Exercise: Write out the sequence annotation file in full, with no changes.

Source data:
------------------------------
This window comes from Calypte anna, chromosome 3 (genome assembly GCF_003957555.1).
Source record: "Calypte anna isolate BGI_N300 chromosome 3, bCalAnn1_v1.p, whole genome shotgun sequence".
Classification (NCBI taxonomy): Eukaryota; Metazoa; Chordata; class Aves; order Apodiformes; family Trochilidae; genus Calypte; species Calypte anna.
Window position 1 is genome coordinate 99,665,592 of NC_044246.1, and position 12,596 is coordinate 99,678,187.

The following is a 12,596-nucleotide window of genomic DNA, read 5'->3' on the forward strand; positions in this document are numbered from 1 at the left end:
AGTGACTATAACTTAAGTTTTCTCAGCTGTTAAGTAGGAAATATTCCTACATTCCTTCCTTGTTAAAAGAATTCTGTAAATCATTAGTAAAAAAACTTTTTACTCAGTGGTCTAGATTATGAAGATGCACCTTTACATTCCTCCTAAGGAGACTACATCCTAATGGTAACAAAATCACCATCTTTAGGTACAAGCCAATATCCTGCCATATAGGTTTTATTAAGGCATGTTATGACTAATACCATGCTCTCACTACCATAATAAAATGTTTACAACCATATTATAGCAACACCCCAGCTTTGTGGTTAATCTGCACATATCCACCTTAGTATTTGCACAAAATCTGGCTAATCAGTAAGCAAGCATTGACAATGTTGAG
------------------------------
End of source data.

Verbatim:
This window comes from Calypte anna, chromosome 3 (genome assembly GCF_003957555.1).
Source record: "Calypte anna isolate BGI_N300 chromosome 3, bCalAnn1_v1.p, whole genome shotgun sequence".
Classification (NCBI taxonomy): Eukaryota; Metazoa; Chordata; class Aves; order Apodiformes; family Trochilidae; genus Calypte; species Calypte anna.
Window position 1 is genome coordinate 99,665,592 of NC_044246.1, and position 12,596 is coordinate 99,678,187.

The following is a 12,596-nucleotide window of genomic DNA, read 5'->3' on the forward strand; positions in this document are numbered from 1 at the left end:
AGTGACTATAACTTAAGTTTTCTCAGCTGTTAAGTAGGAAATATTCCTACATTCCTTCCTTGTTAAAAGAATTCTGTAAATCATTAGTAAAAAAACTTTTTACTCAGTGGTCTAGATTATGAAGATGCACCTTTACATTCCTCCTAAGGAGACTACATCCTAATGGTAACAAAATCACCATCTTTAGGTACAAGCCAATATCCTGCCATATAGGTTTTATTAAGGCATGTTATGACTAATACCATGCTCTCACTACCATAATAAAATGTTTACAACCATATTATAGCAACACCCCAGCTTTGTGGTTAATCTGCACATATCCACCTTAGTATTTGCACAAAATCTGGCTAATCAGTAAGCAAGCATTGACAATGTTGAG